No company with a class of securities registered under section 12 of the Securities Exchange Act of 1934 … or that is required to file reports under section 15(d) of the Securities Exchange Act of 1934 …, or any officer, employee, contractor, subcontractor, or agent of such company, may discharge, demote, suspend, threaten, harass, or in any other manner discriminate against an employee in the terms and conditions of employment because of [whistleblowing activities].
The courts below disagreed about whether the term “an employee” meant only an employee of a publicly-traded company, as distinct from an employee of a contractor or agent of the publicly-traded company in question. While the district court denied the defendants’ motions to dismiss premised on the narrower reading of the term, the Court of Appeals for the First Circuit reversed. One reason the Supreme Court may have granted certiorari is that the First Circuit’s decision created a potential split with the application of the statute in the remainder of circuits. While no other circuit court had yet weighed in, claims under section 1514A(a) can be tried before administrative law judges of the U.S. Department of Labor, and the department’s Administrative Review Board had previously held, in Spinner v. David Landau & Assoc., LLC, ALJ No. 2010-SOX-029 (May 31, 2012), that an employee of a company providing contracted services to a publicly-traded firm is protected by section 1514A(a).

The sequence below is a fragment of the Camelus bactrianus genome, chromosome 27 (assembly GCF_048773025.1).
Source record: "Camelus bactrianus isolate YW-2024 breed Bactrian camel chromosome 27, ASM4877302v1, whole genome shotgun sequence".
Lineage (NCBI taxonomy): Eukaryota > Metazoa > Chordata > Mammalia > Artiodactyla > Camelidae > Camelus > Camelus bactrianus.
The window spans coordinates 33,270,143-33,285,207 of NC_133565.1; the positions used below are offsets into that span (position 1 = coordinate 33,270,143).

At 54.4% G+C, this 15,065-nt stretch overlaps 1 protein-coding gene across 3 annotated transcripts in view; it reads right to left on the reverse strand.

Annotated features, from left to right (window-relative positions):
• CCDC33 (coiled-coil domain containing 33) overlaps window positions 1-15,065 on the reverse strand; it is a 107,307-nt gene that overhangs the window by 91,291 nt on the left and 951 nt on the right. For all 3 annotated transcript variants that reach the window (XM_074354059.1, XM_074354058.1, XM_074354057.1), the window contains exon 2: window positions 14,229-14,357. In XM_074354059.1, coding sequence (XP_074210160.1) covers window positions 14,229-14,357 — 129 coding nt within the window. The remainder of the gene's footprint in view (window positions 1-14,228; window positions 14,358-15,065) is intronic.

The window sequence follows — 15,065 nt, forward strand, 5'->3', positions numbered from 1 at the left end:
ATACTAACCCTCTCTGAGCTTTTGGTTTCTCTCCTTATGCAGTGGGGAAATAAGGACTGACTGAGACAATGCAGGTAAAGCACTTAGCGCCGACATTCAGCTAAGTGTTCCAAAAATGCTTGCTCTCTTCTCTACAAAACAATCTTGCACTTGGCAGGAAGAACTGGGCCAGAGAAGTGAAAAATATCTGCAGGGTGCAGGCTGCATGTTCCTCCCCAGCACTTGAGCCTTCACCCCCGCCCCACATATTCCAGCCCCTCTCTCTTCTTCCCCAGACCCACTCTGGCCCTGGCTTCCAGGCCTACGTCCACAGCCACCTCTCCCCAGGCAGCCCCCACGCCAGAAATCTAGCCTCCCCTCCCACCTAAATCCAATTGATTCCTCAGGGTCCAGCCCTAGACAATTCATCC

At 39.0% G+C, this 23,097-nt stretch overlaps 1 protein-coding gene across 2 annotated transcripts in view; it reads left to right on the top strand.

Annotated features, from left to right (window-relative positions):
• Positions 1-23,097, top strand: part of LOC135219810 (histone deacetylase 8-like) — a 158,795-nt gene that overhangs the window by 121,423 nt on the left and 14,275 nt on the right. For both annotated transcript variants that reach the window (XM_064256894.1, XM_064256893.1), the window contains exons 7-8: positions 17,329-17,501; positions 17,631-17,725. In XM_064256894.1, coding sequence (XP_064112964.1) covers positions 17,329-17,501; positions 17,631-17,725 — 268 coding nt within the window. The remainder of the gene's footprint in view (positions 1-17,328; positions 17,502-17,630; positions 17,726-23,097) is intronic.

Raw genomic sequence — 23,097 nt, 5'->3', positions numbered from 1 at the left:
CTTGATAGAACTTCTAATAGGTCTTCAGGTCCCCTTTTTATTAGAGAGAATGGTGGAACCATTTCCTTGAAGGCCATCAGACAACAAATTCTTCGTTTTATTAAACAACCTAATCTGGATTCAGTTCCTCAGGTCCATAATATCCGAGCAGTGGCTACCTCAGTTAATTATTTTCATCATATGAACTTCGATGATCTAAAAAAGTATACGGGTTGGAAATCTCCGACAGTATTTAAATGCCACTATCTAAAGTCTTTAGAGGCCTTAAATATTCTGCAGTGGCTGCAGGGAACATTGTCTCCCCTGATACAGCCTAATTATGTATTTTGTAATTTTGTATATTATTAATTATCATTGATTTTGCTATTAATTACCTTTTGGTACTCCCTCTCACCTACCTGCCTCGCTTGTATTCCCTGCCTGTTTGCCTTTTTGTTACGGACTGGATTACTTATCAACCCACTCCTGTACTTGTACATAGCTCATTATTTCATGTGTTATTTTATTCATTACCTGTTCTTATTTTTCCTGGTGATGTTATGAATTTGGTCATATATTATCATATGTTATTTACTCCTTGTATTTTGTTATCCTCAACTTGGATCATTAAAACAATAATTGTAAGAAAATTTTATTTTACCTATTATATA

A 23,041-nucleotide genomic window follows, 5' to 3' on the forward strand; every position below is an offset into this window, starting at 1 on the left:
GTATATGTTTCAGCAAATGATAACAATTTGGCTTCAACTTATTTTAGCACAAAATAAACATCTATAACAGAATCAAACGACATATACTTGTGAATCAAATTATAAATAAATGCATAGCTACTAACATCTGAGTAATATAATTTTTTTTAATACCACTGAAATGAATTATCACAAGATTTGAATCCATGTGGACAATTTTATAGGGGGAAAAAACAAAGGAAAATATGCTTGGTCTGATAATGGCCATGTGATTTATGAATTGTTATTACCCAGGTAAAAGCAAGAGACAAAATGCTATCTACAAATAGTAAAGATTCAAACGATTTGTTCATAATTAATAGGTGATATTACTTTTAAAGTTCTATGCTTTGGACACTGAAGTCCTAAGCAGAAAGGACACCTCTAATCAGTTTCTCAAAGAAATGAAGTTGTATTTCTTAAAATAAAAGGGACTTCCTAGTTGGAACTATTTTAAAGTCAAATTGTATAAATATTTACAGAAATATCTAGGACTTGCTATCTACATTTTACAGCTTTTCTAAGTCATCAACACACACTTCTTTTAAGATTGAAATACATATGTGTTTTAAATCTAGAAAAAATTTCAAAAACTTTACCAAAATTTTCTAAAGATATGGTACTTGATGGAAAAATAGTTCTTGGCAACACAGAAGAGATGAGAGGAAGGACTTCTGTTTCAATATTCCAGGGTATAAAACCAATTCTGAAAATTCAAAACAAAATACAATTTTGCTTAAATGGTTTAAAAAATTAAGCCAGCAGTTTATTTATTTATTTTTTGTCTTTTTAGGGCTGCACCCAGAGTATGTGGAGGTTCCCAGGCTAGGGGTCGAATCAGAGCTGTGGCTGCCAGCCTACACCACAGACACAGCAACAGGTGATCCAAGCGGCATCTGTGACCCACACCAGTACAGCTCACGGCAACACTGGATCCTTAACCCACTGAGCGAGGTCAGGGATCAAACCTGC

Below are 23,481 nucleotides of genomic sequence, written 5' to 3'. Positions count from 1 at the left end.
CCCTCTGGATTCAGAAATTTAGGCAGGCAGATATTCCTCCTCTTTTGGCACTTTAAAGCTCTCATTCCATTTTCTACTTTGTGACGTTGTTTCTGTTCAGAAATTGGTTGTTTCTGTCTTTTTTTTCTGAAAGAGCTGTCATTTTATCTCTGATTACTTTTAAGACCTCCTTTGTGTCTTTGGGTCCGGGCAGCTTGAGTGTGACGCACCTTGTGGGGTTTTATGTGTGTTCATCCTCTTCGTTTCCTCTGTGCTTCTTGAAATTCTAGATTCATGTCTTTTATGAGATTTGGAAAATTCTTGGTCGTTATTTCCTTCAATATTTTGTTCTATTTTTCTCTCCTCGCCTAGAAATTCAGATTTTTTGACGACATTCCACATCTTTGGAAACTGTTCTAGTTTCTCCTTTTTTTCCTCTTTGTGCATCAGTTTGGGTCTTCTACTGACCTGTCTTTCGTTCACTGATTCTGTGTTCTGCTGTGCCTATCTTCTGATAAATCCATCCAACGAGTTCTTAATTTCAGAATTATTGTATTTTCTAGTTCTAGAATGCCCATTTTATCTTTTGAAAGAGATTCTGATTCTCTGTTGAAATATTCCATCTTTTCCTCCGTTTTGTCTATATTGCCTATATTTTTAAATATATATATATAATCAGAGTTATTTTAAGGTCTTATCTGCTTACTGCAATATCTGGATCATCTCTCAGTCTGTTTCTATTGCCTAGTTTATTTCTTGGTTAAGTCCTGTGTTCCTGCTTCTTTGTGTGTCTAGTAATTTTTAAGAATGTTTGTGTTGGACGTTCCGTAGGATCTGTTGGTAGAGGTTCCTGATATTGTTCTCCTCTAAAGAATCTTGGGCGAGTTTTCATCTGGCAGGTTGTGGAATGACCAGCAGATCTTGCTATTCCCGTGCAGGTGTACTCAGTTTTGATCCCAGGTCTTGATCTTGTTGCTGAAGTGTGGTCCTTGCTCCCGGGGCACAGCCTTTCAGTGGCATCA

In a 6-3 decision authored by Justice Ginsburg, the Supreme Court resolved the question consistently with the Department of Labor’s previous reading. Looking both to “the mischief to which Congress was responding” when it passed the bill, and to what the Court characterized as “the most sensible” reading of the text itself, the Court held that “the provision shelters employees of private contractors and subcontractors, just as it shelters employees of the public company served by the contractors and subcontractors.” Citing extensively to passages of the Senate Report describing investigators’ findings that outside accountants and lawyers had been thwarted or discouraged from calling attention to fraud at Enron, the majority reasoned that the broader reading of section 1514A(a) was necessary in order to achieve Congress’s aim of removing such disincentives for all who might blow the whistle on public company fraud.